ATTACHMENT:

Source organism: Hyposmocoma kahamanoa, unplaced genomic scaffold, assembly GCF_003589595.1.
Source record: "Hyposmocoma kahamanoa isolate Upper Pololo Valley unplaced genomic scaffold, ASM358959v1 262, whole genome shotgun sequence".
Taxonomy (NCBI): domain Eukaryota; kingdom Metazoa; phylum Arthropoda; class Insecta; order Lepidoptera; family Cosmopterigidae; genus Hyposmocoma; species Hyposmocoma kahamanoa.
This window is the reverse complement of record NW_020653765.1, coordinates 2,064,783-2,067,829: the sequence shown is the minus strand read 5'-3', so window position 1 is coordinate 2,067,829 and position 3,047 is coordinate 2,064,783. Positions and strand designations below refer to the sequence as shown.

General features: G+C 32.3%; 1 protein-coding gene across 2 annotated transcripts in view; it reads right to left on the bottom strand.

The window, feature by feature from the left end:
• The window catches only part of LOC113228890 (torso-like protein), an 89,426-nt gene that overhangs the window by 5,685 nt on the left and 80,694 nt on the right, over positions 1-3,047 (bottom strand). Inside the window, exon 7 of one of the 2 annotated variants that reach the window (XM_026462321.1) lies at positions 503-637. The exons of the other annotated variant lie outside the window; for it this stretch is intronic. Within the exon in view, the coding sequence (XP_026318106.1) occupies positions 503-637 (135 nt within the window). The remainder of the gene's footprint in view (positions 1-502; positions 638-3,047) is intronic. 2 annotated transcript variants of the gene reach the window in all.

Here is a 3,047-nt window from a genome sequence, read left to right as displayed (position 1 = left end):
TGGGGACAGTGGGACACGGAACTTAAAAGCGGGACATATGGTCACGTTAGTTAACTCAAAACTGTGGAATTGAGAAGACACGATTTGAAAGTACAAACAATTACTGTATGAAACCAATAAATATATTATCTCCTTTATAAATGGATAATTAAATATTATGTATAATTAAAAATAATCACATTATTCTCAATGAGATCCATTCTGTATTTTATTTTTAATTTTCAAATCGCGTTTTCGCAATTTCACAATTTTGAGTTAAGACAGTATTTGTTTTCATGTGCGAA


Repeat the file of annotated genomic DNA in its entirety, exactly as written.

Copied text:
Source organism: Hyposmocoma kahamanoa, unplaced genomic scaffold, assembly GCF_003589595.1.
Source record: "Hyposmocoma kahamanoa isolate Upper Pololo Valley unplaced genomic scaffold, ASM358959v1 262, whole genome shotgun sequence".
Taxonomy (NCBI): domain Eukaryota; kingdom Metazoa; phylum Arthropoda; class Insecta; order Lepidoptera; family Cosmopterigidae; genus Hyposmocoma; species Hyposmocoma kahamanoa.
This window is the reverse complement of record NW_020653765.1, coordinates 2,064,783-2,067,829: the sequence shown is the minus strand read 5'-3', so window position 1 is coordinate 2,067,829 and position 3,047 is coordinate 2,064,783. Positions and strand designations below refer to the sequence as shown.

General features: G+C 32.3%; 1 protein-coding gene across 2 annotated transcripts in view; it reads right to left on the bottom strand.

The window, feature by feature from the left end:
• The window catches only part of LOC113228890 (torso-like protein), an 89,426-nt gene that overhangs the window by 5,685 nt on the left and 80,694 nt on the right, over positions 1-3,047 (bottom strand). Inside the window, exon 7 of one of the 2 annotated variants that reach the window (XM_026462321.1) lies at positions 503-637. The exons of the other annotated variant lie outside the window; for it this stretch is intronic. Within the exon in view, the coding sequence (XP_026318106.1) occupies positions 503-637 (135 nt within the window). The remainder of the gene's footprint in view (positions 1-502; positions 638-3,047) is intronic. 2 annotated transcript variants of the gene reach the window in all.

Here is a 3,047-nt window from a genome sequence, read left to right as displayed (position 1 = left end):
TGGGGACAGTGGGACACGGAACTTAAAAGCGGGACATATGGTCACGTTAGTTAACTCAAAACTGTGGAATTGAGAAGACACGATTTGAAAGTACAAACAATTACTGTATGAAACCAATAAATATATTATCTCCTTTATAAATGGATAATTAAATATTATGTATAATTAAAAATAATCACATTATTCTCAATGAGATCCATTCTGTATTTTATTTTTAATTTTCAAATCGCGTTTTCGCAATTTCACAATTTTGAGTTAAGACAGTATTTGTTTTCATGTGCGAA